Overcoming The Three Phases of Prototyping Flow
Everyone has his/her own way of working, but not all of ways are scientific and effective. Having worked as a UX designer, and learnt knowledge from some books, I come forward with a useful work flow. I hope this could help the rookies and juniors who still have no idea about how to work as a UX designer.
1. Thinking and drafting
This is the first step of making a prototype. What we need to do here is springing out our inspirations like a fountain. Hence, all the tools we are going to use are whiteboard and mark pen, even just paper and pencil. Anything else could be a rock on your way to inspiration. We need to focus on brainstorming, write down every relevant idea on the whiteboard.
2. Selecting and combining
The second step is to select and combine the ideas on whiteboard according to usability. Now, what we need is...a group of cute and picky colleagues. In fact, many UX designers like to design something impractical, that is very annoying. So, after we write down our ideas, get your colleagues, and let them judge which ones of your ideas are acceptable, which ones are annoying and which even make them want to punch you on the face. The final work of this step is to combine all the selected ideas, and to come out a preliminary plan.
3. Prototyping and optimizing
This step is the key of whether you can make your great ideas come true. Here, we are going to need prototyping tools, such as Axure RP and Balsamiq. In terms of choosing a tool, my advice is to find a tool which is simple to use. Because, in this step, we are going to modify and optimize the prototype over and over again. If you choose a tool which is complicated, you might be led by the nose, lose more than gain. What’s more, 21st century is the century of information, in which everything goes off swiftly. Once you choose a wrong tool to set yourself up in a passive situation, what you’re wasting is not just your time, but also the efficency of the whole project. Therefore, I prefer to choose the lighter tools, such as Mockplus, Proto.io, and UXPin. Meanwhile, I also would like to suggest that it’s better to choose the desktop-based tools, like Mockplus, as they will be more stable than those on web. With that being said, you could avoid the problem of browsers crashing or poor Internet connection. Hence, you could save a lot of time. There is also another reason for choosing this tool: Mockplus has more comprehensive ways to test a prototype. It could meet your needs well, and also save the time of adjusting your device.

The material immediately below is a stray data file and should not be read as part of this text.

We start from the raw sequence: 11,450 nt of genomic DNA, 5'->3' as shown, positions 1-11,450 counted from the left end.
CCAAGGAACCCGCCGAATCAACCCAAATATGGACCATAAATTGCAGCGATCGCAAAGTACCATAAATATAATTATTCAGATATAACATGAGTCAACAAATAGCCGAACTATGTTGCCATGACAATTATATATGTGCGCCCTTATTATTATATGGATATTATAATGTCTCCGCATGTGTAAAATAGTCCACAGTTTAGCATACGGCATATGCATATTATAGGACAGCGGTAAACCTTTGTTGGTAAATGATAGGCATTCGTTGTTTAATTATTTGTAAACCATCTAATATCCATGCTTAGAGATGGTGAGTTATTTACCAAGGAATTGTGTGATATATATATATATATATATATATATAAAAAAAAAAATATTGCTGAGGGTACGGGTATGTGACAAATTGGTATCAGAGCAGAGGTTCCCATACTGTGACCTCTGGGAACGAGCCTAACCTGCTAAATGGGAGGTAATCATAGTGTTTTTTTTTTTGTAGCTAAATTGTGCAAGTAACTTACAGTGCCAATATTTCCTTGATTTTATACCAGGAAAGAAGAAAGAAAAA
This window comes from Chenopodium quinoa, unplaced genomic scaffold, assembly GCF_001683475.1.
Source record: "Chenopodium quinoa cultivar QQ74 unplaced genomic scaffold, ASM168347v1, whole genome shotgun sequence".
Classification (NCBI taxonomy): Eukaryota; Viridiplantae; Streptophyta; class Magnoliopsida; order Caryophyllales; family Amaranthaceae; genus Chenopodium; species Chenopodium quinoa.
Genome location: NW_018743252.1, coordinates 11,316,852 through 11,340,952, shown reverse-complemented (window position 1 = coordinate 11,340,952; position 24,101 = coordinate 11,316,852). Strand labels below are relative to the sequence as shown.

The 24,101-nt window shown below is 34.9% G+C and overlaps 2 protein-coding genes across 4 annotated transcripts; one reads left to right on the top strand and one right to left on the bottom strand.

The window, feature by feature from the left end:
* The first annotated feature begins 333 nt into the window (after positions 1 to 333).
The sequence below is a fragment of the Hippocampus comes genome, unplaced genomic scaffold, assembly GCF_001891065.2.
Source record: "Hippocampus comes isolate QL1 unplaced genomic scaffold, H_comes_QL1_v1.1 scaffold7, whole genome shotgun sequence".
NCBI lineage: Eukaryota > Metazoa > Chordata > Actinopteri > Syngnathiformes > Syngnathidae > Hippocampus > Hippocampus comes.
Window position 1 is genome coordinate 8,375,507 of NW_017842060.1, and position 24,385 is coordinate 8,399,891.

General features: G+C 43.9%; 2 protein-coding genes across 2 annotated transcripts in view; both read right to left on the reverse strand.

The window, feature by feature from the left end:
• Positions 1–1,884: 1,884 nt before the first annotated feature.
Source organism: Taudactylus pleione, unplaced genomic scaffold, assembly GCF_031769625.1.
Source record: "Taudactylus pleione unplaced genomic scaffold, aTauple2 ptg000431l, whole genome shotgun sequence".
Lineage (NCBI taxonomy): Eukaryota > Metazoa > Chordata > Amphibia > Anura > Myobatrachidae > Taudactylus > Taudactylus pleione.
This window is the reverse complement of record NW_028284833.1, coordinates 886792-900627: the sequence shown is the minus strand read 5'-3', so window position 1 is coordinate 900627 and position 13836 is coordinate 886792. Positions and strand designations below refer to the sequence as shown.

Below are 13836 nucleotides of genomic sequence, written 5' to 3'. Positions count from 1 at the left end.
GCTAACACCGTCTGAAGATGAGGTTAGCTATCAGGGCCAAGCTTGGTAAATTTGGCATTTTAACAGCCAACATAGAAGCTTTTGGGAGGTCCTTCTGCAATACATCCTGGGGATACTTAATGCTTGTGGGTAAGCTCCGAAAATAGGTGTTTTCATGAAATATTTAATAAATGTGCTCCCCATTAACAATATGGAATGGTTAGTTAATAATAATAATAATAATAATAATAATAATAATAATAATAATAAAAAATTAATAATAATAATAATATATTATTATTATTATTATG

After finishing the prototype for the first time, demonstrate it to your colleagues who are the next in your work flow, and make a quick discussion with them, modify and optimize your prototype, then demonstrate again. You need to start a circle like this, and try your best to make a design that everyone could accept in minimum rounds.
The circle of Step 3:
Well, in terms of working flow, every company, every group and every designer shall be different from each other. There’s no universal standard. What we need is to suit one's measures to your own conditions. I hope this article could be helpful for the rookies.
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